Some Optimism after Turner
Long gone are the days when we can expect too much from the Court. Pining for the good-old-days is an understandable, but futile, endeavor. In light of this, let me be the optimist here and stress some valuable things to come out of Turner. I think there are four very positive things to say about the decision or the outcome.
First, the Court went out of its way to suggest that counsel would be constitutionally required if the government were the party seeking the contempt order. The strongest reasons the Court gave for refusing to hold there is a right to court-assigned counsel in these cases set up very nicely the right to counsel when the other party is represented. The way the Court decided the case makes it very likely that lower courts will require court-assigned counsel for indigents at risk of being imprisoned for civil contempt whenever the party seeking the contempt is represented by counsel. Since that will always be the case when the government is the petitioner, I believe the case will come to stand for this new rule. There’s virtually nothing left to say against the right to counsel in contempt cases when the petitioner is represented. The decision was written with this in mind and I think lower courts will get the message. Even if the Court doesn’t revisit this issue for a long time and hold what it made implicit this time, I think Turner will come to stand for an important new right to counsel for indigents.
Second, there is an activist quality to the decision. The four conservatives chided the majority for reaching out and deciding an issue neither briefed nor decided in the lower courts. They are correct. That’s exactly what happened.
Third, the decision stands in magnificent contrast with the perhaps the key precedent from the past. In Lassiter v. Dept. of Social Services, the Court ruled that even indigent parents at risk of permanently losing their parental rights do not have an automatic right to counsel. In a narrow sense, Turner technically reaffirmed Lassiter. But that would overlook a signal difference between the two cases. In Lassiter, the Court affirmed the trial court order which went against the unrepresented parent. The Court announced the rule that all cases must meet the Mathews v. Eldridge test of overall procedural fairness. But the outcome in Lassiter was just as upsetting as the rule announced that day. In Lassiter, as was made clear from a reading of the trial transcript, the trial judge revealed a vicious contempt for the indigent (and counsel-less) parent. Despite the Court pronouncing a rule that trials involving indigent parents must be fundamentally fair, the Court affirmed the result terminating Lassiter’s parental rights.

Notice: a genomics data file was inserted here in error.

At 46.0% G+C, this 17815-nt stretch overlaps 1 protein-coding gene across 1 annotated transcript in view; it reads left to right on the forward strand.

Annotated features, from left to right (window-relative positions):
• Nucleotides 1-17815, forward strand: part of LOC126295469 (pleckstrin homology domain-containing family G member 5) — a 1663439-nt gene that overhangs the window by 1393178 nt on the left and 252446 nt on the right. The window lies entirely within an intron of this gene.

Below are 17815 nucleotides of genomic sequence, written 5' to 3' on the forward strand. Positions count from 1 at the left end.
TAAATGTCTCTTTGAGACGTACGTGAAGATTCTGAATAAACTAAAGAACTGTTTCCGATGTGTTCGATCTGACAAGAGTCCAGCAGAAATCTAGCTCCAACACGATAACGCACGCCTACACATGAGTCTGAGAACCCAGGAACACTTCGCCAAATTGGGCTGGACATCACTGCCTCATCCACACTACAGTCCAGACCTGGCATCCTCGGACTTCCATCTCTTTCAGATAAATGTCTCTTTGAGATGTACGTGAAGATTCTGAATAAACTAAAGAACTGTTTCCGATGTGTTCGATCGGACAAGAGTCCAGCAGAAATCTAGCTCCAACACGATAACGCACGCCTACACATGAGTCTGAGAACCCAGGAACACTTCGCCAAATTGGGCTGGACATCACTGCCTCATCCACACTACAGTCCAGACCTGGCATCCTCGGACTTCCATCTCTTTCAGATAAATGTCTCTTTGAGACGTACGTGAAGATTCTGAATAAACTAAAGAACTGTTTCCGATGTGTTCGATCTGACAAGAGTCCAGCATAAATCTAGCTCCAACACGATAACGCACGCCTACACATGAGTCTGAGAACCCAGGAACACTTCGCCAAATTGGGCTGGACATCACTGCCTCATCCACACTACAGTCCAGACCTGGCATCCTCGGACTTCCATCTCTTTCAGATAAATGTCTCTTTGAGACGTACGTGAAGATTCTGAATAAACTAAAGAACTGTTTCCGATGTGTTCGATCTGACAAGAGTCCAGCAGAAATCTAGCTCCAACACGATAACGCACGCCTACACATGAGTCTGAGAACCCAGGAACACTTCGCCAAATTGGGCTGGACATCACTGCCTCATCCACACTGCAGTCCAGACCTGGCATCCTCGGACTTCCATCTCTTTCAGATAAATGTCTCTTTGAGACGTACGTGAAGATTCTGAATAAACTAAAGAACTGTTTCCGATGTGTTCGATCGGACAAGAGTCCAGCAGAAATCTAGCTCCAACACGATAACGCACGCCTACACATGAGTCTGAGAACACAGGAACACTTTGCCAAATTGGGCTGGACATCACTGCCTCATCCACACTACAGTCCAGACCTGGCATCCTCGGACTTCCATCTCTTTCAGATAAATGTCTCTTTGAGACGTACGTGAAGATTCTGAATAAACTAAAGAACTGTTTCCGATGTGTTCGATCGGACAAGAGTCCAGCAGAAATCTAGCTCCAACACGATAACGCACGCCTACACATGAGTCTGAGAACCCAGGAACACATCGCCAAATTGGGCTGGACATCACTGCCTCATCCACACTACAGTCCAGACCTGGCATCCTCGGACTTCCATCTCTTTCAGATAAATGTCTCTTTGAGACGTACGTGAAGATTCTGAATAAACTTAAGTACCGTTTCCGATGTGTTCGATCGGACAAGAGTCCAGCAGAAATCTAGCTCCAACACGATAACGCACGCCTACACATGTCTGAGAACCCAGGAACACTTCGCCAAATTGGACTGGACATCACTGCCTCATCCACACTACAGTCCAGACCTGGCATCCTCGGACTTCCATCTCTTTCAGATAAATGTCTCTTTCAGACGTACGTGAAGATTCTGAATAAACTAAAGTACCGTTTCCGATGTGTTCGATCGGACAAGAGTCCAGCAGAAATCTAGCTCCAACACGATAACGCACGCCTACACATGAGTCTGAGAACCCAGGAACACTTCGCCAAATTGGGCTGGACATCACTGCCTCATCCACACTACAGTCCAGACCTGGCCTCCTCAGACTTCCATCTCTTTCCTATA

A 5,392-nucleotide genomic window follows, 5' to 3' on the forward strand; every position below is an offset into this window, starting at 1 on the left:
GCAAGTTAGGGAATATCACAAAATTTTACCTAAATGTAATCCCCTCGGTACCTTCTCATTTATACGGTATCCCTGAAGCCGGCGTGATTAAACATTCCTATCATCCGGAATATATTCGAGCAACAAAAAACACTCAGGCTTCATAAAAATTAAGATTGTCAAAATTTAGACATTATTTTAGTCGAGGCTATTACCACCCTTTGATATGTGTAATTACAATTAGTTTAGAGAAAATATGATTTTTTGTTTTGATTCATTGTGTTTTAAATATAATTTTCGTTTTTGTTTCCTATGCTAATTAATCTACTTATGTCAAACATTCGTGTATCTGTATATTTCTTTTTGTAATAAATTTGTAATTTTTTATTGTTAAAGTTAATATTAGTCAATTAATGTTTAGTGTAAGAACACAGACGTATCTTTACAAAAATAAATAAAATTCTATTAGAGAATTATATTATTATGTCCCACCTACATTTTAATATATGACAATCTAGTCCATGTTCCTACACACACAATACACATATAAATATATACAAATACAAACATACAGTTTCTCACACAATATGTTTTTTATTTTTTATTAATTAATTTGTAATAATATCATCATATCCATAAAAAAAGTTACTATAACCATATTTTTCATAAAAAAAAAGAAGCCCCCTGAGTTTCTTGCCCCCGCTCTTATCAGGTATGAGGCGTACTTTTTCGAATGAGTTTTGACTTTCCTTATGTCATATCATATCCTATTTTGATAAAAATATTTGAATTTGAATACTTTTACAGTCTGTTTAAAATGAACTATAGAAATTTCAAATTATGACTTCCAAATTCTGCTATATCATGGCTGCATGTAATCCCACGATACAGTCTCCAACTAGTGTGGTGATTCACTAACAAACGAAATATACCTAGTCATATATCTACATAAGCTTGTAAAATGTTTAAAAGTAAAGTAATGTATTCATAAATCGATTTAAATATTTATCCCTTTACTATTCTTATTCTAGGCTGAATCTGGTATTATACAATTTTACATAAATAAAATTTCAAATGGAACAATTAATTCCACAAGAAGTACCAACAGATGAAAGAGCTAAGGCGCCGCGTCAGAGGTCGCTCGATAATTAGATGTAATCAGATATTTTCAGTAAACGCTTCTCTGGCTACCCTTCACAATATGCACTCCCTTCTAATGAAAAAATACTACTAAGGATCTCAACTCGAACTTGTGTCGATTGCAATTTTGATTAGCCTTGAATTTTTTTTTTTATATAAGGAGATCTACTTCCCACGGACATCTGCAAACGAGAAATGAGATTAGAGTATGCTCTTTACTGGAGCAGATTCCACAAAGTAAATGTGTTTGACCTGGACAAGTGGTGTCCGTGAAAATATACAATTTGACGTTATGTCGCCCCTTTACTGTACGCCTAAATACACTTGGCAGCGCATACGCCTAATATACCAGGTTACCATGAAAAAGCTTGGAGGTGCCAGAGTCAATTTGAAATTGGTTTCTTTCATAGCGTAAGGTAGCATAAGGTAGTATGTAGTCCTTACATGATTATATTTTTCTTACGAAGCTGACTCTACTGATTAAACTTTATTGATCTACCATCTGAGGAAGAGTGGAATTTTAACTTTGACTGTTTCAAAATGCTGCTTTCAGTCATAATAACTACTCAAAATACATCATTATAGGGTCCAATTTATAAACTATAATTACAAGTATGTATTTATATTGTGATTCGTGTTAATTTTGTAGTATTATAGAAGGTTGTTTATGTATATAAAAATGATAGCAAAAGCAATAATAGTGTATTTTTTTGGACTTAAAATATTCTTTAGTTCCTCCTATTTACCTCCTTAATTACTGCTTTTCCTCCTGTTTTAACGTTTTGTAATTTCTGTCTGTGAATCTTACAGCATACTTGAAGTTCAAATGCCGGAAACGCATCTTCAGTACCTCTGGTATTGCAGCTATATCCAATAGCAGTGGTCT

Turner gets it right this time. Not only did it hold that the Constitution protects indigent parties who are forced to appear without counsel, the Court reversed the outcome and held that the indigent father’s constitutional rights in this case were violated. This is a stunning contrast with Lassiter and reflects the liberal bloc’s commitment to do something about the rampant unfairness that passes for justice in too many of the lowest trial courts in the country.
Finally, the outcome in Turner came without any dissent on the merits. The four conservatives who dissented simply objected to the Court reaching the issue on which it decided to reverse the lower court. But no Justice disagreed with the underlying point made by the court: the Constitution requires special procedures when indigent parties appear before judges. At a minimum, judges must employ certain “alternative procedures” if they do not choose to appoint a lawyer for the indigent party. They will have to provide “clear notice” of what is the “critical question” in the case. This may simply be another of saying that judges will be required to inform the unrepresented party of what they will need to prove in order to win. Moreover, judges may have to assist the unrepresented party to prepare a defense. The Court criticized the trial court for failing to provide the father with a form “designed to elicit information about his financial circumstances.” Finally, the Constitution requires that trial judges actually make findings of fact that support the judgment of contempt.
These are not small matters. I think it very likely that intermediate appellate courts will pay closer attention to the result in Turner than to the rule that the Constitution does not require that indigent parties be given counsel in all civil contempt proceedings. The result, to reiterate, is that the Court found a violation of the Constitution. Appellate judges throughout the country now have ample tools to review outcomes in cases where a party was unrepresented by counsel. For the first time, we now know the Due Process Clause has some teeth.